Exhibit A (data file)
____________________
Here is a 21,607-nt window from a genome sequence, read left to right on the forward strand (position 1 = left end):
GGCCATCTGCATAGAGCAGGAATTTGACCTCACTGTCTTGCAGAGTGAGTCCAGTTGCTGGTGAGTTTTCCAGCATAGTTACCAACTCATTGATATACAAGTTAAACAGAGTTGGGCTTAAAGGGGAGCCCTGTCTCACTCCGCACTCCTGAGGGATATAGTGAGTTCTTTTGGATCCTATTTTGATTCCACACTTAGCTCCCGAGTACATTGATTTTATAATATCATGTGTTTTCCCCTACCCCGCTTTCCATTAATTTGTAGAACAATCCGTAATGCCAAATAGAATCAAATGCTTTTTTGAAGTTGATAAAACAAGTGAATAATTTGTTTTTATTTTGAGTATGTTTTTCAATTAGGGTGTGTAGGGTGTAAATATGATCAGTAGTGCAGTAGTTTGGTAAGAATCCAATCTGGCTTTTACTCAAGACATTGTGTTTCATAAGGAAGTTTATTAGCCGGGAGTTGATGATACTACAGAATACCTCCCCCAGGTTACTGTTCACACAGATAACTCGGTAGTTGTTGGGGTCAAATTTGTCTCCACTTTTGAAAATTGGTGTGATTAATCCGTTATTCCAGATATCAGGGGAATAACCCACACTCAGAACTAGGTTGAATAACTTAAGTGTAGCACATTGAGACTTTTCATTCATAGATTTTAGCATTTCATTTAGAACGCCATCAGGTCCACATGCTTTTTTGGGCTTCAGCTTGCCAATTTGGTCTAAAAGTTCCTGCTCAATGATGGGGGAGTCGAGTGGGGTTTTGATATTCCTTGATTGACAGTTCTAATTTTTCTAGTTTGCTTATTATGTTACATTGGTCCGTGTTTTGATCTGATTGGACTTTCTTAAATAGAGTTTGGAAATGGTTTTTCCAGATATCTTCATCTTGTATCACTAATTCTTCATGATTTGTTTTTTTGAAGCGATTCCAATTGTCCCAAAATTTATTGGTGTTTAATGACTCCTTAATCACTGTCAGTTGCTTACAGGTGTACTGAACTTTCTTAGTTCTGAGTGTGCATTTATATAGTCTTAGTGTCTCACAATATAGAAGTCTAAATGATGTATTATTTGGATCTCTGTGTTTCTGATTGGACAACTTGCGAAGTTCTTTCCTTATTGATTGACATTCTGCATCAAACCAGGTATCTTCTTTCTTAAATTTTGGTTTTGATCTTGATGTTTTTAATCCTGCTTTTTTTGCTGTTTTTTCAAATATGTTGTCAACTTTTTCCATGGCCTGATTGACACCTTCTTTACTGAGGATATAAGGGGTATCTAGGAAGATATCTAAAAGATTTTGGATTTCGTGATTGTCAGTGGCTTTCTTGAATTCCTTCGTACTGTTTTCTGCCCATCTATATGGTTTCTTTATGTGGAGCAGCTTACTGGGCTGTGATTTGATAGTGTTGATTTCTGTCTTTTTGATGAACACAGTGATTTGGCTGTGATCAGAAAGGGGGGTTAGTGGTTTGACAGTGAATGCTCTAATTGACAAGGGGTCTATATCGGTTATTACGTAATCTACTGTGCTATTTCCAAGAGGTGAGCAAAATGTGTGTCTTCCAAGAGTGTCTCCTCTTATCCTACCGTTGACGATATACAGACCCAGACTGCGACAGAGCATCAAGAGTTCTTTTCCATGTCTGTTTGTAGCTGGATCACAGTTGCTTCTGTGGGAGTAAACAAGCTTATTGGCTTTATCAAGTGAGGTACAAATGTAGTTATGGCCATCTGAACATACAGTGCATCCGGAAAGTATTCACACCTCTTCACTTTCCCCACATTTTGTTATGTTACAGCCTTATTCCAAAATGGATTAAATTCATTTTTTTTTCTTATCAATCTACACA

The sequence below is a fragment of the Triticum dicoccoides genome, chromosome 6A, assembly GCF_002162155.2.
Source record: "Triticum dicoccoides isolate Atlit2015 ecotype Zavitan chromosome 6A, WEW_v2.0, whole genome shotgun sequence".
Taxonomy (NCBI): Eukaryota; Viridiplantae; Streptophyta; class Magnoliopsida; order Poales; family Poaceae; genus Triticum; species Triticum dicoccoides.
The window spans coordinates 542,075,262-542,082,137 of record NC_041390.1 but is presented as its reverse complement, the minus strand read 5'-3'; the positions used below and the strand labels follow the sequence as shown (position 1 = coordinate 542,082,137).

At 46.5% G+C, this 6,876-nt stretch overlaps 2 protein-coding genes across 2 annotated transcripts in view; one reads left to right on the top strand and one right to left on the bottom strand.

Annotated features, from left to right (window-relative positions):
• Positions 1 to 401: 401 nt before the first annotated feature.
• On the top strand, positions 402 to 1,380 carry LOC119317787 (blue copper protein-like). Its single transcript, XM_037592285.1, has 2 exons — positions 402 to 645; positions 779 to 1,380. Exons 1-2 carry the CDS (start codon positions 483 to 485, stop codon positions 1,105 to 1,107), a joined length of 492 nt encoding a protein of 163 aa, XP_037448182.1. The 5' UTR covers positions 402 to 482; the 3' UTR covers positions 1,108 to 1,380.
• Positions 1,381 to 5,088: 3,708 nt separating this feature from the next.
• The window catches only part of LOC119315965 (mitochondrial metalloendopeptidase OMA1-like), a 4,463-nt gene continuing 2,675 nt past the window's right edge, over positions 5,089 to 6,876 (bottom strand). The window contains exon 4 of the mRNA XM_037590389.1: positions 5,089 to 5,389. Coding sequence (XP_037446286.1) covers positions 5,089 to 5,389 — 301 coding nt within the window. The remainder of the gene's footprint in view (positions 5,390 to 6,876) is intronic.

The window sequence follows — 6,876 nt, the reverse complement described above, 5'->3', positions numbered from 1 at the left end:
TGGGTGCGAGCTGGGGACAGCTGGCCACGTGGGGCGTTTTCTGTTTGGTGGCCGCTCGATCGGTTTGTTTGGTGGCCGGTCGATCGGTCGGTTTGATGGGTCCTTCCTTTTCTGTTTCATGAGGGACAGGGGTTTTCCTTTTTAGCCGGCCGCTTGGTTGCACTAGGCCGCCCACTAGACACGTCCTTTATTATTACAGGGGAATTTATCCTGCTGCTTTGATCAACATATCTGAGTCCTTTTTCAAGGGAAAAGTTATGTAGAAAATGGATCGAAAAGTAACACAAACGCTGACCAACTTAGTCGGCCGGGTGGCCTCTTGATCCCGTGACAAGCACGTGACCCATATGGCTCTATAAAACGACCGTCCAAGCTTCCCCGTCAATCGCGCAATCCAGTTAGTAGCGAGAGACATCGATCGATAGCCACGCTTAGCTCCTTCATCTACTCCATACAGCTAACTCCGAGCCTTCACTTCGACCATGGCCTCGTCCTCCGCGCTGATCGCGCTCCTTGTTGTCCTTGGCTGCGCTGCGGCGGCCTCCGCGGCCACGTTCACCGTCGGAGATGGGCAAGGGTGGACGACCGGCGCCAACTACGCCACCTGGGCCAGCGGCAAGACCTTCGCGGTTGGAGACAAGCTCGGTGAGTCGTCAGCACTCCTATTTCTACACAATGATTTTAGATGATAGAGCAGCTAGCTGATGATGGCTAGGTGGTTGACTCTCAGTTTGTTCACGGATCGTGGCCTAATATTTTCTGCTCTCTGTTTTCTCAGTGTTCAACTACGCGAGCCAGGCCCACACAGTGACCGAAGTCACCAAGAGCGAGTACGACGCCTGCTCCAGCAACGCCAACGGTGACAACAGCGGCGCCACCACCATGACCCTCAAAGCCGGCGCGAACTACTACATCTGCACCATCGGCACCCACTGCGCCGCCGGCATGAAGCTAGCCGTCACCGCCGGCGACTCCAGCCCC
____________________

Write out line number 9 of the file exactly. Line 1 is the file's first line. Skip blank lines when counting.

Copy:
• Positions 1 to 401: 401 nt before the first annotated feature.